SNES Review – The Ignition Factor

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It’s rather rare to find an action game that is essentially nonviolent, so The Ignition Factor is somewhat of a novelty. It’s not exactly unique – in fact, it was one of two firefighting-themed SNES games released in Japan within the same two month period – but its relatively serious and realistic approach helps it to stand out.

In The Ignition Factor, you play as an intrepid firefighter responsible for battling out-of-control blazes in a variety of locations, which vary from officer towers to mines and refineries to a dinosaur museum. As you progress in each level, the fire continues to spread, giving you a ticking clock to work against, as you scour each environment for trapped victims to rescue.

The game certainly looks good, with bright, colourful graphics and some nice (if understated) fire effects. The sound is a little more uneven – for much of the game, you play without music, accompanied only by the clanging of your boots, the sound of your fire extinguisher and the shrill cries of alarms and sirens in the background. Once in awhile though, you’ll get a message from your chief, followed by a short burst of blood-pumping pop music, which then disappears nearly as abruptly as it began. I would have preferred that they either left the music out completely or made it a regular feature… though to be fair, if this game came out today, it would probably have a themed soundtrack with R. Kelly and The Offspring, so it could be worse.

 

 The Ignition Factor’s attempts to be realistic are impressive, but they can also manifest in some frustrating ways. To start with, you can only carry a set amount of equipment before being weighted down, preventing you from running or kicking. The first time through a level, you’re mostly operating blind, and while you can swap out equipment through other firefighters scattered throughout the stage, doing so will cost you precious time. Worse yet, even if you’re carrying the bare minimum for survival, just picking up an item as small as a key card can put you over your weight limit. That said, since the game’s running mechanic is awkward and hard to control at times, you may as well go in loaded for bear. You should also make sure to memorize the map presented to you before the start of each level, because once you’re inside, the in-game map is almost useless.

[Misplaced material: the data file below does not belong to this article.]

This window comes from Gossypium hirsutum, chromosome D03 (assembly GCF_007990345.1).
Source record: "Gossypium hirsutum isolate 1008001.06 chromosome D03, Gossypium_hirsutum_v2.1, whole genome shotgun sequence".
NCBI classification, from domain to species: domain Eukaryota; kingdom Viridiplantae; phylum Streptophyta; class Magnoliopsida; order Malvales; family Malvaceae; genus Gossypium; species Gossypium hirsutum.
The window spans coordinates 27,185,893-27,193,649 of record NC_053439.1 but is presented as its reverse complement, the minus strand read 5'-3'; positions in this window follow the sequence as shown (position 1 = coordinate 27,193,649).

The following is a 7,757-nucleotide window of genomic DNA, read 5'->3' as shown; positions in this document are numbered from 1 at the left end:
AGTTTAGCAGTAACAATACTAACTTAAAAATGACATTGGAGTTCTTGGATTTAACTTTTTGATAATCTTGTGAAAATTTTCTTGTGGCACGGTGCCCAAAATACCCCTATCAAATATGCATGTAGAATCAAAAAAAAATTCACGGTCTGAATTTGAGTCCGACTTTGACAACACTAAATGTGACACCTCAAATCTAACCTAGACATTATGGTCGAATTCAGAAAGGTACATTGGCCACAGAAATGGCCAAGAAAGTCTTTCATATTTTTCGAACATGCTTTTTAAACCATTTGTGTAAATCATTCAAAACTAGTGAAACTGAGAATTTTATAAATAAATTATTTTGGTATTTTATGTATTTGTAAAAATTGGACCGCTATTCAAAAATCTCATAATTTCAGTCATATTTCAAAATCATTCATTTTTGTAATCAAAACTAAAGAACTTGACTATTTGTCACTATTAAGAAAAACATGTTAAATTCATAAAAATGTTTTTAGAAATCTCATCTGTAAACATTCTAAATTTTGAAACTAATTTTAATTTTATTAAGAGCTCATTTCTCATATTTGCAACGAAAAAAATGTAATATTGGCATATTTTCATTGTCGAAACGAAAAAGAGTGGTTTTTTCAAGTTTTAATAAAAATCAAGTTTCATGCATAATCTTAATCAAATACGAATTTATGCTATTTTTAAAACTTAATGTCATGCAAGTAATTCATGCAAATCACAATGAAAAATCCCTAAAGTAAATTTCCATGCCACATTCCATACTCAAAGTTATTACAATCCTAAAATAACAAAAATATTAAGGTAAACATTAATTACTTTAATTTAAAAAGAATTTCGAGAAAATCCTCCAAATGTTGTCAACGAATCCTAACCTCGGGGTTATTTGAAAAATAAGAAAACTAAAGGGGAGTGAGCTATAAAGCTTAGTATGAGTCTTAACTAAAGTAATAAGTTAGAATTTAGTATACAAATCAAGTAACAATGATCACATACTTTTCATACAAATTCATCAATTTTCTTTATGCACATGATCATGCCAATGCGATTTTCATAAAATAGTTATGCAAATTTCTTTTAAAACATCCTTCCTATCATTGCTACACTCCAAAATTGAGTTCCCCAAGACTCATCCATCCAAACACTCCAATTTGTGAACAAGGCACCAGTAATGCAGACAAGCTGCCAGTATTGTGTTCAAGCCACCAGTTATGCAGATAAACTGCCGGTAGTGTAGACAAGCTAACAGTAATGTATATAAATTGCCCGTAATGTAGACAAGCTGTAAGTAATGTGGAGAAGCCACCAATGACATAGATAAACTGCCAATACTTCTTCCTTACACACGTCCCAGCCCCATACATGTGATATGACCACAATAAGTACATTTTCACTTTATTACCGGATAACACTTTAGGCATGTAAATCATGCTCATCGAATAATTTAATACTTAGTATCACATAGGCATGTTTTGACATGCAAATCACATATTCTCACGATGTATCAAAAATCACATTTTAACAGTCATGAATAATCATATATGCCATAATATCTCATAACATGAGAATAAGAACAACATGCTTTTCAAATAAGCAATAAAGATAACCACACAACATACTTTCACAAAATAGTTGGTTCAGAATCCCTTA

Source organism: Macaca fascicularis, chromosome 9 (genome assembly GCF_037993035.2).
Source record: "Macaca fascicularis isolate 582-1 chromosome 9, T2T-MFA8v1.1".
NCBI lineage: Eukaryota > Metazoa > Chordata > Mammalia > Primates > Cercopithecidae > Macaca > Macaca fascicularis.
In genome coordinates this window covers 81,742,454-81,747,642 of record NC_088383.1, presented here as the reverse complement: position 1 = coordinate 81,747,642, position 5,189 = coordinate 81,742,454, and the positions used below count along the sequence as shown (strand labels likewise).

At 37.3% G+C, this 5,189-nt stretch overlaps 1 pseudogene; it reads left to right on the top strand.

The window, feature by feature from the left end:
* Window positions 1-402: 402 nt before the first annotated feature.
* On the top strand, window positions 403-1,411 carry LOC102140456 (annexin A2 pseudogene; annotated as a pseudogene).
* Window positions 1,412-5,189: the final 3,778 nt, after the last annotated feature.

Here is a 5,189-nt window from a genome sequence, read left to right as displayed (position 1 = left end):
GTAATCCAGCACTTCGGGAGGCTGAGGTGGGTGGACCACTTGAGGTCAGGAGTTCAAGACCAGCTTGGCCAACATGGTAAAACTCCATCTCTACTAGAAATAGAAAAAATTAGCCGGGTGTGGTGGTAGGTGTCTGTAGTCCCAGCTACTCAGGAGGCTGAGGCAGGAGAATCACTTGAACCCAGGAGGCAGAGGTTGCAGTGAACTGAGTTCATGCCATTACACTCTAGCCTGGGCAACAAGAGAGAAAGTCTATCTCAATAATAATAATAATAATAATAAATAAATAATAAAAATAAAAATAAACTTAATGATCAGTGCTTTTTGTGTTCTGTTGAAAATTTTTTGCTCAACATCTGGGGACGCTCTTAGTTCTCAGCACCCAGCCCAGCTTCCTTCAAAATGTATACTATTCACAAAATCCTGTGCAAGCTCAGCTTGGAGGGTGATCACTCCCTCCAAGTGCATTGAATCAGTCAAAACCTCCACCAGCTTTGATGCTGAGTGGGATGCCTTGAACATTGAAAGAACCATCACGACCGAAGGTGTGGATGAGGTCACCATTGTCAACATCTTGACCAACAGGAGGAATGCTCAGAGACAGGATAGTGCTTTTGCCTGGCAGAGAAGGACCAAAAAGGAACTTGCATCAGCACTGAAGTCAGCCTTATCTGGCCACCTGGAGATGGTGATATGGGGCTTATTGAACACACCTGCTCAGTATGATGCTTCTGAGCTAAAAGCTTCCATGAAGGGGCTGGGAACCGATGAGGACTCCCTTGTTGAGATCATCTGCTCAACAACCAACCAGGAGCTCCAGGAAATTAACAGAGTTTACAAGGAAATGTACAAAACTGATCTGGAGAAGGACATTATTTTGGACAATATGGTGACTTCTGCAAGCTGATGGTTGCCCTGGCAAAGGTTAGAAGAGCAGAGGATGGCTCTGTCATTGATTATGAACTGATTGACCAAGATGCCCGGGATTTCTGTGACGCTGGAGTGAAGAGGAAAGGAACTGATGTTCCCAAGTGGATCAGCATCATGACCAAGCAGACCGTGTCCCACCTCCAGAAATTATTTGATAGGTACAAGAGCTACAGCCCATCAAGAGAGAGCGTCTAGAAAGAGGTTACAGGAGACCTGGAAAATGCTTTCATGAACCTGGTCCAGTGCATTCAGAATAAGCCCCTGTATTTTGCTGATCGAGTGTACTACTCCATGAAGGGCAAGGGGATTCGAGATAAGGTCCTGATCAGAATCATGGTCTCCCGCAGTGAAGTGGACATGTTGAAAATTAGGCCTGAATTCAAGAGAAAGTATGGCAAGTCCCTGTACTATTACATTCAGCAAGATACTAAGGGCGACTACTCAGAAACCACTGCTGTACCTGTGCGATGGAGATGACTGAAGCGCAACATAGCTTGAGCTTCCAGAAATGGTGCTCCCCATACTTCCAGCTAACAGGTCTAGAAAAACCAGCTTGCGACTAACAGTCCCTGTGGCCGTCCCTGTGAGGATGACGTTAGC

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There are a several game play elements that prove to be annoying, particularly when it comes to controlling your character. As mentioned, running is awkward, requiring an inconvenient double tap of the D-Pad to activate, and more than once I found myself inadvertently sprinting face-first into a wall of flames because of the temperamental controls. Another problem is that your hose, which only clears away fire directly in front of the water spray. Unless you strafe back and forth, you end up creating the thinnest path that you could possibly pass through… and unfortunately, since your hose is held under one arm, that path is slightly off-centre from the direction you’re facing. As such, you can be walking straight forward clearing out a path, and still find yourself engulfed in flames. Couple that with the fact that whenever you pass into a new room, you can enter the new screen right on top of a patch of fire, even if you come in spraying… the result is maddening. You have a life bar, but it drains quickly – dying means starting over from scratch, and there are only three continues before it’s game over.

In the end, The Ignition Factor is challenging, but not especially fun – it’s a great concept, but the execution leaves a lot to be desired. Still, it’s a welcome change of pace from the usual 16-bit action fare, and for that reason alone it’s worth playing at least once.

Final Score – 6/10

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